Graham v. Connor established the modern constitutional landscape for police excessive force claims. The Supreme Court not only refined an objective reasonableness test to describe the constitutional standard, but also held that the Fourth Amendment is the sole avenue for courts to adjudicate claims that police violated a person’s constitutional rights in using force. In this Essay, we ask: What impact did this decision have on the nature of police excessive force claims in federal courts? To address this, we engaged in a qualitative examination of 500 federal cases (250 in the twenty-six years before Graham and 250 in the twenty-six years after) and coded for the types of claims brought by plaintiffs and recognized by federal courts. We find that prior to Graham, federal courts infrequently relied upon the Fourth Amendment in assessing police excessive force claims, a pattern that dramatically changed after the decision: only 28% of the pre-Graham cases include a discussion of the Fourth Amendment whereas 90.4% of the post-Graham cases do. These findings suggest that the Supreme Court in Graham made a particular doctrinal choice in analyzing constitutional questions regarding police violence under the Fourth Amendment (which has an individualizing effect) instead of the Fourteenth Amendment’s Equal Protection Clause and its potential to allow group-based and structural analysis—a move that did not reflect a preexisting trend or consensus in the federal courts. The Court’s doctrinal choice in Graham has contributed to the perpetuation of police excessive use of force in many communities of color.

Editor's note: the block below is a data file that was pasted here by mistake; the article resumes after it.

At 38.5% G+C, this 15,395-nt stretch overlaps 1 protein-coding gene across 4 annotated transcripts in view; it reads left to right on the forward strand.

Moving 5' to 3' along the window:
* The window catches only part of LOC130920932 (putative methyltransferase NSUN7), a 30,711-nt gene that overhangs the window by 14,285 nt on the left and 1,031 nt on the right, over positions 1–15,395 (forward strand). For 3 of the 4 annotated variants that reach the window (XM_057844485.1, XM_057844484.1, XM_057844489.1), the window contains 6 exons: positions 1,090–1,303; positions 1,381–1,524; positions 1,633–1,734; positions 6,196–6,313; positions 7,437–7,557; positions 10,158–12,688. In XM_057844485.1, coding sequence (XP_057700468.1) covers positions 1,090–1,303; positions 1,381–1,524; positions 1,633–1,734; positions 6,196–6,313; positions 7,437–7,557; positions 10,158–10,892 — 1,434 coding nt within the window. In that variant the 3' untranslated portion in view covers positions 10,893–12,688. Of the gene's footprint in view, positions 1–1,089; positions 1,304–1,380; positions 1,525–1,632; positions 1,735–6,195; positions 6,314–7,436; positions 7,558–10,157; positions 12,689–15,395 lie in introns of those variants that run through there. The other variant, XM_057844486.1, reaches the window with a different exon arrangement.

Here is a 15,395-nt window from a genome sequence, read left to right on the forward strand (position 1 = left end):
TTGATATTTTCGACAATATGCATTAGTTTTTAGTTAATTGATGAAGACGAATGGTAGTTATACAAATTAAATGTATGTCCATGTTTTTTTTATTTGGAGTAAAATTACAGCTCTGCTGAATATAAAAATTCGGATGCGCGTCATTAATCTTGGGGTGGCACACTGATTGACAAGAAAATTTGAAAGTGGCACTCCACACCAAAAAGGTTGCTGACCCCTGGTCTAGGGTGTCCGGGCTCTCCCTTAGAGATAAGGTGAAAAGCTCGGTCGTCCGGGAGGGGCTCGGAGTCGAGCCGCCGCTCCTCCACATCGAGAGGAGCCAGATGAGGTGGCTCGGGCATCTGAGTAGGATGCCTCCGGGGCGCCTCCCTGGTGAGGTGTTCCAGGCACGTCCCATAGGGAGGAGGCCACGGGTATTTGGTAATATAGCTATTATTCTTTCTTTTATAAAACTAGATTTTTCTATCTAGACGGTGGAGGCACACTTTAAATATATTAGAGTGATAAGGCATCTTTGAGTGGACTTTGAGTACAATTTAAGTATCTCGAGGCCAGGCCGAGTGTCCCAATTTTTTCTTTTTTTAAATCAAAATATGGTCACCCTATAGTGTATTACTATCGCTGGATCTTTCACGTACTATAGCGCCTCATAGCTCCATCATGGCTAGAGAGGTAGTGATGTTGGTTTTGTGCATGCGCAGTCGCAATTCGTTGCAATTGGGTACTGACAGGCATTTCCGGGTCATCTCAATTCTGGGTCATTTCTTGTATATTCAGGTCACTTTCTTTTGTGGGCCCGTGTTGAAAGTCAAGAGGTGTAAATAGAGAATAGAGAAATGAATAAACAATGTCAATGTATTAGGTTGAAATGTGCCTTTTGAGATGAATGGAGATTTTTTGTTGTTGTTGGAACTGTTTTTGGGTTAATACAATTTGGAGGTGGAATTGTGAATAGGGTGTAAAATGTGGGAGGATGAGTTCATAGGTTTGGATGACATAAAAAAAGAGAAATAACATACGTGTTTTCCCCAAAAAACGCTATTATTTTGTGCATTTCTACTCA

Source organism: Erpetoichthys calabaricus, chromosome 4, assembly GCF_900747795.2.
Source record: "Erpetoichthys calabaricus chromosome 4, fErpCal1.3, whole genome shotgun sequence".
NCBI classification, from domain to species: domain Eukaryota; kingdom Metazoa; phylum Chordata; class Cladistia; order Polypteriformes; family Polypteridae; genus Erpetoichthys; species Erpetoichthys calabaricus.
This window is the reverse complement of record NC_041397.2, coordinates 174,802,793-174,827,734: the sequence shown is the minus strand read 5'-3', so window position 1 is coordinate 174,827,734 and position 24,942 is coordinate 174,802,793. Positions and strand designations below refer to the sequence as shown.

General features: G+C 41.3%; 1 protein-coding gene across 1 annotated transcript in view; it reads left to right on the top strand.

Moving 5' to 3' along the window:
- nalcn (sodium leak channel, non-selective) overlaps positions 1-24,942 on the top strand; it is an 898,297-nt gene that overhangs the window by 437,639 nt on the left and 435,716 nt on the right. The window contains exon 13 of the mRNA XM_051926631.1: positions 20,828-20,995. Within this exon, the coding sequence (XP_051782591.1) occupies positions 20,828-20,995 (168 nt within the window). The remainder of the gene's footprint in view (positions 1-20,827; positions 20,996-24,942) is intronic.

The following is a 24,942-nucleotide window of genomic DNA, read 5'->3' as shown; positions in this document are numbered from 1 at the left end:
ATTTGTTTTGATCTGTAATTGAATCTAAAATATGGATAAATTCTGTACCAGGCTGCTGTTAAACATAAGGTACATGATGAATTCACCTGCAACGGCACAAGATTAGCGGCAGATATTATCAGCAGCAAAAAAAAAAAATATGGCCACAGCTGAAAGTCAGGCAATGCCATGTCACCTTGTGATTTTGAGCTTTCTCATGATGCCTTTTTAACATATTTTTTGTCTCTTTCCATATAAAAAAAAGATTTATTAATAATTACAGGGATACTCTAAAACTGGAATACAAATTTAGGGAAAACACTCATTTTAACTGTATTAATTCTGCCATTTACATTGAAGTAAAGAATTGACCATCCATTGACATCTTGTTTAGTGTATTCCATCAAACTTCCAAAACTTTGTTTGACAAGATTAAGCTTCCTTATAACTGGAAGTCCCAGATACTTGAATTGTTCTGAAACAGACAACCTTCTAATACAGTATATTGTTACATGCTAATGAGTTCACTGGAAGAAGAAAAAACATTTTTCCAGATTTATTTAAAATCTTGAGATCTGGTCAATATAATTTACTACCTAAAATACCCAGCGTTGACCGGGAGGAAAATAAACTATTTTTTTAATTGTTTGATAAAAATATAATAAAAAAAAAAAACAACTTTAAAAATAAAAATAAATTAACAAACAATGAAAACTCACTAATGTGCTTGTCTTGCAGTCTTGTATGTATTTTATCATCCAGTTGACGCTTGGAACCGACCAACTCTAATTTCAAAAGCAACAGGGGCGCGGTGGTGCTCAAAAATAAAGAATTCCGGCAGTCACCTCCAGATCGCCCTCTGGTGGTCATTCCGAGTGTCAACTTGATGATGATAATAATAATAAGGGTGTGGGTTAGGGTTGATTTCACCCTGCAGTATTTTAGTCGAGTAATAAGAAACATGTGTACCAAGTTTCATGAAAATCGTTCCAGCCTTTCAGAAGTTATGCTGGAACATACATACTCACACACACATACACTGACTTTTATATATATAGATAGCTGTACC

Osagie K. Obasogie and Zachary Newman,
The Futile Fourth Amendment: Understanding Police Excessive Force Doctrine Through an Empirical Assessment of Graham v. Connor,
Nw. U. L. Rev.